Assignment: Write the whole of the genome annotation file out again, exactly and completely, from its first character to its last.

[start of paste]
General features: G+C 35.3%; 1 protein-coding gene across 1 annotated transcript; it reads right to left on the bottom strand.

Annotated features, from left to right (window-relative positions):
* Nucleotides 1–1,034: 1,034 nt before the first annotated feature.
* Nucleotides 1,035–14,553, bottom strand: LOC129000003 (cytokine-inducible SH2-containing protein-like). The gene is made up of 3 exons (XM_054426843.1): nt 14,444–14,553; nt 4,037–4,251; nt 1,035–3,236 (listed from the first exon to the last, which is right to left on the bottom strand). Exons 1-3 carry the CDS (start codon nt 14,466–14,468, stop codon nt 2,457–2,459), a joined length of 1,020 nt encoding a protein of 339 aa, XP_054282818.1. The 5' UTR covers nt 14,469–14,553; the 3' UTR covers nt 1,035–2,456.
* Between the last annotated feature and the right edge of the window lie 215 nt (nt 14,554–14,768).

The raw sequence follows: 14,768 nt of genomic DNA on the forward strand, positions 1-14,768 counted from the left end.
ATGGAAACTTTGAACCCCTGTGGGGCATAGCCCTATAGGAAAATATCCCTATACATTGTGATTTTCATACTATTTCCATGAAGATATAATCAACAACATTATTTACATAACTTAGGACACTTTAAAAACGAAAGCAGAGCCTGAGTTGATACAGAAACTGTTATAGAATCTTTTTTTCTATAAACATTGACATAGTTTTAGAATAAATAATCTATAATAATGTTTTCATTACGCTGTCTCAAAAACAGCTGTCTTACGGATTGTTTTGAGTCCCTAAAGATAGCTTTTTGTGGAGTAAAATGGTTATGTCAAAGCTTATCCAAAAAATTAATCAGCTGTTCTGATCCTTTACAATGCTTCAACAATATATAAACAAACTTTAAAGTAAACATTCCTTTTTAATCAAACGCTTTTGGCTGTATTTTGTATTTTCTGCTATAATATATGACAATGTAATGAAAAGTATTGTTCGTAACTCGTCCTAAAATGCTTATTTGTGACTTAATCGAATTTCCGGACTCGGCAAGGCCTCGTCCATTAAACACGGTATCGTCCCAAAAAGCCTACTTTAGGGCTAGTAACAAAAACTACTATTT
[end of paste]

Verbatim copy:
General features: G+C 35.3%; 1 protein-coding gene across 1 annotated transcript; it reads right to left on the bottom strand.

Annotated features, from left to right (window-relative positions):
* Nucleotides 1–1,034: 1,034 nt before the first annotated feature.
* Nucleotides 1,035–14,553, bottom strand: LOC129000003 (cytokine-inducible SH2-containing protein-like). The gene is made up of 3 exons (XM_054426843.1): nt 14,444–14,553; nt 4,037–4,251; nt 1,035–3,236 (listed from the first exon to the last, which is right to left on the bottom strand). Exons 1-3 carry the CDS (start codon nt 14,466–14,468, stop codon nt 2,457–2,459), a joined length of 1,020 nt encoding a protein of 339 aa, XP_054282818.1. The 5' UTR covers nt 14,469–14,553; the 3' UTR covers nt 1,035–2,456.
* Between the last annotated feature and the right edge of the window lie 215 nt (nt 14,554–14,768).

The raw sequence follows: 14,768 nt of genomic DNA on the forward strand, positions 1-14,768 counted from the left end.
ATGGAAACTTTGAACCCCTGTGGGGCATAGCCCTATAGGAAAATATCCCTATACATTGTGATTTTCATACTATTTCCATGAAGATATAATCAACAACATTATTTACATAACTTAGGACACTTTAAAAACGAAAGCAGAGCCTGAGTTGATACAGAAACTGTTATAGAATCTTTTTTTCTATAAACATTGACATAGTTTTAGAATAAATAATCTATAATAATGTTTTCATTACGCTGTCTCAAAAACAGCTGTCTTACGGATTGTTTTGAGTCCCTAAAGATAGCTTTTTGTGGAGTAAAATGGTTATGTCAAAGCTTATCCAAAAAATTAATCAGCTGTTCTGATCCTTTACAATGCTTCAACAATATATAAACAAACTTTAAAGTAAACATTCCTTTTTAATCAAACGCTTTTGGCTGTATTTTGTATTTTCTGCTATAATATATGACAATGTAATGAAAAGTATTGTTCGTAACTCGTCCTAAAATGCTTATTTGTGACTTAATCGAATTTCCGGACTCGGCAAGGCCTCGTCCATTAAACACGGTATCGTCCCAAAAAGCCTACTTTAGGGCTAGTAACAAAAACTACTATTT